Canyonlands National Park

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Canyonlands National Park is an immense and amazimg place. Covering over 520 square miles of south eastern Utah, Canyonlands houses the confluence of two mighty rivers, the Colorado and Green. The system of snaking canyons cut by these two rivers covers most of the park. The views on these pages were all taken from Island in the Sky, a mesa 2200 feet above the rivers below. One can drive to many places and view the canyons from many viewpoints from the Island.

Our first day on the "Island" started with a quick visit to the visitors' center. These enters are always the best place to find the best places to visit (and how strenuous the "visits" will be.)

Our first walk took us to Mesa Arch. This is a relatively small arch, but as they say, "What counts is location, location, and location." This arch sits on the edge of the canyon system. You can sit under the arch with your legs dangling over infinity and have yourself a view that stretches for tens of miles.

For a panorama of the view sitting under Mesa Arch, click here or on the thumbnail to the right.

On the way back from this walk we closely observed one of the small but vitally important residents of the desert. In order for larger plants to take root in desert soil, it must be made stable and capable of sustaining nitrogen-loving plants. This takes a community of microscopic and macroscopic organisms. This community creates a black bumpy surface on the desert floor called "cryptobiotic soil." The top layer of this soil is moss that forms the black color. Once the soil is moistened by rain (or a little water from a canteen...) the moss immediately turns a beautiful green. It is vitally important for visitors to the park to stay on the trails to avoid trampling the delicate cryptobiotic soil. It takes years for the soil to recover from a single step, and without the soil, larger plants cannot move in and stablize the ecology of the area. No cryptobiotic soil, no plants; no plants, no animals; and so on.

We looked at many different viewes of the canyons from many different overlooks. All spectacular. Below is a stereo pair of Buck Canyon (taken about 30 feet apart to emphasize the 3D)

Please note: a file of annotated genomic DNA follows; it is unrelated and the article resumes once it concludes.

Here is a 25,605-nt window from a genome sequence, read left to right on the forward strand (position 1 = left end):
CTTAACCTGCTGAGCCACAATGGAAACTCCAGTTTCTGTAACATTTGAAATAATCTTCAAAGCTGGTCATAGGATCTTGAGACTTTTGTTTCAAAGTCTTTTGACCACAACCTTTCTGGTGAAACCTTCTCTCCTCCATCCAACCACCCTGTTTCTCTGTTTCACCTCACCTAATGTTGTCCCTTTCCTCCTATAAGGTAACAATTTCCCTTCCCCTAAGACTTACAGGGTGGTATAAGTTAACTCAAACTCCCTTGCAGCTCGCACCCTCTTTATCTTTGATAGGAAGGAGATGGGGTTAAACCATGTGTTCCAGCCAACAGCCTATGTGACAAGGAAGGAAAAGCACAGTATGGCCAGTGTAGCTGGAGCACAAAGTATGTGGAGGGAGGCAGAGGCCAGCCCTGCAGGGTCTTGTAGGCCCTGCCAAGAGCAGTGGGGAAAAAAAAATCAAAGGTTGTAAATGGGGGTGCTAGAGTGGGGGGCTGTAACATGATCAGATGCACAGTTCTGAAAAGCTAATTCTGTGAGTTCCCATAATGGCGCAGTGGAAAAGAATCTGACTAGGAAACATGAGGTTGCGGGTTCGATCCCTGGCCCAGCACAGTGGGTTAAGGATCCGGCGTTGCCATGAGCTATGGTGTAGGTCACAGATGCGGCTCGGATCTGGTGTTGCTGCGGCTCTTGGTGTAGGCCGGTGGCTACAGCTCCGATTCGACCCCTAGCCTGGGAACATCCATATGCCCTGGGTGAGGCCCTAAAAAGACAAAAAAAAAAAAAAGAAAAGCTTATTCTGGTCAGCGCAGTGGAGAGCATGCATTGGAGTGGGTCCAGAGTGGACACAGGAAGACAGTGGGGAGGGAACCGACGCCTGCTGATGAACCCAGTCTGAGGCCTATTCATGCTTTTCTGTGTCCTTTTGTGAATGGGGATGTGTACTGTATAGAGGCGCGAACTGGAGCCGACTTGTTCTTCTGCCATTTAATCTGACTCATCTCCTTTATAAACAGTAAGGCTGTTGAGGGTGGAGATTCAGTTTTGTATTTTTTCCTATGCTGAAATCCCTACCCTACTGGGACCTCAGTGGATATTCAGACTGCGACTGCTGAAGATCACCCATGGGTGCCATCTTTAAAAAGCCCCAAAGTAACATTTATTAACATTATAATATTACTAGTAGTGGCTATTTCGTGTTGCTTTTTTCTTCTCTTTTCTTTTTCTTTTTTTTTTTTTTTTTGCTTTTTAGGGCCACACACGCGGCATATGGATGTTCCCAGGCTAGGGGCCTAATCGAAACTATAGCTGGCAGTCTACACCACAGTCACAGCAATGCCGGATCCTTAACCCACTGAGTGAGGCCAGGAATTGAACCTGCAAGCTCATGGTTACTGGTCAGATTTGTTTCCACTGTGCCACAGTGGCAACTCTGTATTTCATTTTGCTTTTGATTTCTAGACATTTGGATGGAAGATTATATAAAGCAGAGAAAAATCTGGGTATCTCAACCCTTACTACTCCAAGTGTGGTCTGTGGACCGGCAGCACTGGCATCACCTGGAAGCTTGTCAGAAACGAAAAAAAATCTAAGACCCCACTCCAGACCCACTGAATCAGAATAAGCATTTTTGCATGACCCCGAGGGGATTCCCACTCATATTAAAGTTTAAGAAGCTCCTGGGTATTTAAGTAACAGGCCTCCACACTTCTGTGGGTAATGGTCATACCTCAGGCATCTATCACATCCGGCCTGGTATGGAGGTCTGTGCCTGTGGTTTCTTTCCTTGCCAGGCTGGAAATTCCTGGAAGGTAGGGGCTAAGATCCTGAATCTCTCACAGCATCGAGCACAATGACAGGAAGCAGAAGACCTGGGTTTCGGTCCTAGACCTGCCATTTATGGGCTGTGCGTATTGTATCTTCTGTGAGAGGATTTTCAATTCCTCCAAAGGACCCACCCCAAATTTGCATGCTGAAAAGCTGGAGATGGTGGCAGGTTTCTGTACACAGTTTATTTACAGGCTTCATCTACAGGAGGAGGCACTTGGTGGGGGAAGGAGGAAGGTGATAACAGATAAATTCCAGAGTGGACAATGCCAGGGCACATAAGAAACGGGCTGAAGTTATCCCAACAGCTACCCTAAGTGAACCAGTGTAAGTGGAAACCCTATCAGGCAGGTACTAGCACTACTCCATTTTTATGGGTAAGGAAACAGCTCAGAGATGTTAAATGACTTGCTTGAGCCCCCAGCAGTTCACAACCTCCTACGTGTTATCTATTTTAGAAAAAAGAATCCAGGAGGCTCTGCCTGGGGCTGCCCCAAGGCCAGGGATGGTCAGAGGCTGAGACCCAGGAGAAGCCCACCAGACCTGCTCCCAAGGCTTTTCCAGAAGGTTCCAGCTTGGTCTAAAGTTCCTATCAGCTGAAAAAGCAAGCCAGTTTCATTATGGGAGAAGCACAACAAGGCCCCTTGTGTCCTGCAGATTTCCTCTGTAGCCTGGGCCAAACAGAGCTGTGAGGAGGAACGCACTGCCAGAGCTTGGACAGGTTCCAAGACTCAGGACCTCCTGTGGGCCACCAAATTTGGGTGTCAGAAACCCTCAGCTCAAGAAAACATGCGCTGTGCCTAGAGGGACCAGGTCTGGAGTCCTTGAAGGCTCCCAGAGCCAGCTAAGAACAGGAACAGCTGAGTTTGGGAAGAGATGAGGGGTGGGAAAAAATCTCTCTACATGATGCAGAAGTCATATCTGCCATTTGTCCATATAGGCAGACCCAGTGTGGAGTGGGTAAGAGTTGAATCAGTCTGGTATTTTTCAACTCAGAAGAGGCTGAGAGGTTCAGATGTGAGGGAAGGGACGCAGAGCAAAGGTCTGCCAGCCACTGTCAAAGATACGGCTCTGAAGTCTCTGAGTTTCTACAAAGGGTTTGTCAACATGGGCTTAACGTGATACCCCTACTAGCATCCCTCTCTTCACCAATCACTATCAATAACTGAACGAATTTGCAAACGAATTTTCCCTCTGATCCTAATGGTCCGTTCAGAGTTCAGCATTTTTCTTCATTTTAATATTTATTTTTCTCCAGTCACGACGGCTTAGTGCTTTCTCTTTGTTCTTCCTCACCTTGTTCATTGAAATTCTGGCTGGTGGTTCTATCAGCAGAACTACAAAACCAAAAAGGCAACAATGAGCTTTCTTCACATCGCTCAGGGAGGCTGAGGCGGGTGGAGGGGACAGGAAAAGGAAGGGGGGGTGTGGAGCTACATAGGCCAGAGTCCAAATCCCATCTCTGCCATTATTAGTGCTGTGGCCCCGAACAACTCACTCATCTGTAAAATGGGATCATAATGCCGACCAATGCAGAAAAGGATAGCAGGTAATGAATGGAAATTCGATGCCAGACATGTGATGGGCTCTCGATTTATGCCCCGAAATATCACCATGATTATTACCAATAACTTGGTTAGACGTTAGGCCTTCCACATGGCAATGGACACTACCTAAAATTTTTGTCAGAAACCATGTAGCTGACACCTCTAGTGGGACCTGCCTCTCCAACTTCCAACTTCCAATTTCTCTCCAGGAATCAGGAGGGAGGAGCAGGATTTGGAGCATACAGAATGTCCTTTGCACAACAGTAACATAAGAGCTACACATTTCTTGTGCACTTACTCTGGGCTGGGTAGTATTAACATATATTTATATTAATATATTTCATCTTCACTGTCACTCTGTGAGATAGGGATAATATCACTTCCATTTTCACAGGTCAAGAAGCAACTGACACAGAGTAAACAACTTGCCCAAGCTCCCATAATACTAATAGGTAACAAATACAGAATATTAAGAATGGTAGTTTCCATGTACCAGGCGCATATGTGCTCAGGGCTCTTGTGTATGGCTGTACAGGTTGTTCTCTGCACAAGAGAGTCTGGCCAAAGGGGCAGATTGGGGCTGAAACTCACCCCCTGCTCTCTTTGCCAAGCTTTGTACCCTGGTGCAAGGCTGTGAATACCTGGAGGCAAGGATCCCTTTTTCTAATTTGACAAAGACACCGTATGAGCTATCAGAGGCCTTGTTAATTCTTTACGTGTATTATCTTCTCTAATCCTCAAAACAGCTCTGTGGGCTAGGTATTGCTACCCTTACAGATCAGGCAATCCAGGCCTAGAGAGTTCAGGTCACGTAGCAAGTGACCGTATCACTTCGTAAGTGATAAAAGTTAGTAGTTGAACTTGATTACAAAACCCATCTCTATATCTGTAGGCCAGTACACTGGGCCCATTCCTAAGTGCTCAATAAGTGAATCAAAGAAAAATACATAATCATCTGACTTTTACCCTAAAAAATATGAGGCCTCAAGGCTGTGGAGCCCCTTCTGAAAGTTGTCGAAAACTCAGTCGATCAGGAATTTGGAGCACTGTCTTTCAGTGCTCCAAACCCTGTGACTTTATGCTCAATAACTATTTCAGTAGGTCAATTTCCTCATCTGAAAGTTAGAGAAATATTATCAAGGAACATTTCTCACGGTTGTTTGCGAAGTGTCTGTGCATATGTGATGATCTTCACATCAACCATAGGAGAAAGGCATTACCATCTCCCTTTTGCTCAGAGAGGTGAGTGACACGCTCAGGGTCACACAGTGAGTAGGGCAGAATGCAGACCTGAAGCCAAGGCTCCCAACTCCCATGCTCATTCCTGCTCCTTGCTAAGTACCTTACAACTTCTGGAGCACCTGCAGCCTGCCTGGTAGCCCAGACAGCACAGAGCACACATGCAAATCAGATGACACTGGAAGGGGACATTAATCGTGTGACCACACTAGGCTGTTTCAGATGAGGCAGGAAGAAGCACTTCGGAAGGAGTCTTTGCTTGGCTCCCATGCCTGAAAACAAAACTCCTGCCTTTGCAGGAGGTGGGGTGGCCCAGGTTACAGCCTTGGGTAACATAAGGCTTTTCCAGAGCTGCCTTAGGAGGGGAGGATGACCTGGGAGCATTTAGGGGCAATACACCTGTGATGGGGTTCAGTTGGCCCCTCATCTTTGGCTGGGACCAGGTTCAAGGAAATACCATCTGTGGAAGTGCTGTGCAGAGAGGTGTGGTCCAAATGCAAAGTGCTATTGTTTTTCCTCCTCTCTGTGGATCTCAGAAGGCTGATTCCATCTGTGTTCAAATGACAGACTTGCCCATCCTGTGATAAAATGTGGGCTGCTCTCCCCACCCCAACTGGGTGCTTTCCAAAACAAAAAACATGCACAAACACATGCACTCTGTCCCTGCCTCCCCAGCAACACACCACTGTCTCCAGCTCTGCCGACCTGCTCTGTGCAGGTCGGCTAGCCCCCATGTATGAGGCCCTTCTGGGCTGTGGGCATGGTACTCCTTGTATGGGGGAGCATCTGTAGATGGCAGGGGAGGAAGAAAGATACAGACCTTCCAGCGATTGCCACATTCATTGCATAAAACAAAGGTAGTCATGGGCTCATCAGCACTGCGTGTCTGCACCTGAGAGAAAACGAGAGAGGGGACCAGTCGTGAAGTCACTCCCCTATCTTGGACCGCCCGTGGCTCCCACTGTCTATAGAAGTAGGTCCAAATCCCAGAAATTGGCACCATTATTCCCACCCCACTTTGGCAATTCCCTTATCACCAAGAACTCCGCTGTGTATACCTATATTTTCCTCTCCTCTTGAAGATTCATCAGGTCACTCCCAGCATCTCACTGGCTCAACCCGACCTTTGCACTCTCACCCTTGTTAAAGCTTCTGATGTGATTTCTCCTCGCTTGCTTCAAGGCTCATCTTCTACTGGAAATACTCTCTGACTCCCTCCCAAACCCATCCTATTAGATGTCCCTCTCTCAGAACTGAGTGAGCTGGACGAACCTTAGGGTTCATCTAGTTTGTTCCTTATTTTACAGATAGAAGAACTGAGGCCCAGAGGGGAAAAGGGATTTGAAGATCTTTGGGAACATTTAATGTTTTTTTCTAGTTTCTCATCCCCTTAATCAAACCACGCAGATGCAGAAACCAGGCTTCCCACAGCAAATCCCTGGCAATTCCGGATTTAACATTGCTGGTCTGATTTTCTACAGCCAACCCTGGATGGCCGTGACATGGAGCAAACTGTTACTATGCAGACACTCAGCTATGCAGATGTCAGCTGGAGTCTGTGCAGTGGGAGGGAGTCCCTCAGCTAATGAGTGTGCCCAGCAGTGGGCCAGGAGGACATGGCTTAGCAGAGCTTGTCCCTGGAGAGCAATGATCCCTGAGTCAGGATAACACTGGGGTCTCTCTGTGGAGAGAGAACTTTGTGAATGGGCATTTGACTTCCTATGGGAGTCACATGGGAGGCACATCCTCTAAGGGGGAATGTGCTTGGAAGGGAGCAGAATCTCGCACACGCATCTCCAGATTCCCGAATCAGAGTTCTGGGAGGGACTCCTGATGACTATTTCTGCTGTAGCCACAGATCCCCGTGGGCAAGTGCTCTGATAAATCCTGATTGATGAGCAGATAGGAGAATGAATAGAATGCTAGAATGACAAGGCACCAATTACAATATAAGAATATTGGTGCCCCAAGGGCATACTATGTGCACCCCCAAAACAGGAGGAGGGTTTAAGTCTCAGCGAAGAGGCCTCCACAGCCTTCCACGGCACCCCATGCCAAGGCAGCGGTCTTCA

To end the day, we visited a Dead Horse State Park, adjacent to Canyonlands. Here, out at the end of a thin tongue of the mesa, one is treated to a vast panorama of Canyonlands. We stayed at the point and enjoyed a glorious sunset. The colors in the canyons are particularly nice at this time of day. Click here or on the thumbnail for the big picture.

A new day with new sites. Our first stop was to see the Courthouse Wash Petroglyphs. These are right on the main highway just outside of Moab. Although hard to make out in this picture, the glyphs include human forms, bighorn sheep, and many other forms. These are typical of Barrier Canyon Style Archaic figures. Although these figures were horribly vandelized in 1980, they have been partially restored.

Next on our tour was an interesting feature in Canyonlands called "Upheaval Dome." This is a huge circular feature almost two miles across. At the present time, it is unsure whether this feature is the result of a salt dome and erosion, or the result of a cosmic impact by a meteorite or comet.Click here or on the thumbnail for the big picture.

We leave Canyonland with a cultural note (of sorts.) Hiking the trails often involves walking over "slickrock." Slickrock is bare rock face. The only way to mark trails on slickrock (no they don't paint double-yellow lines!) is to put little stacks of rocks along the way. These stacks, pictured to the left, are called "cairns." One nice and spontaneous activity we observed was that of making a few cairns into rock-art sculptures. Click here or on the picture to the left to see one or two of these "enhanced" cairns. Of course, we added to the piece. Community art!

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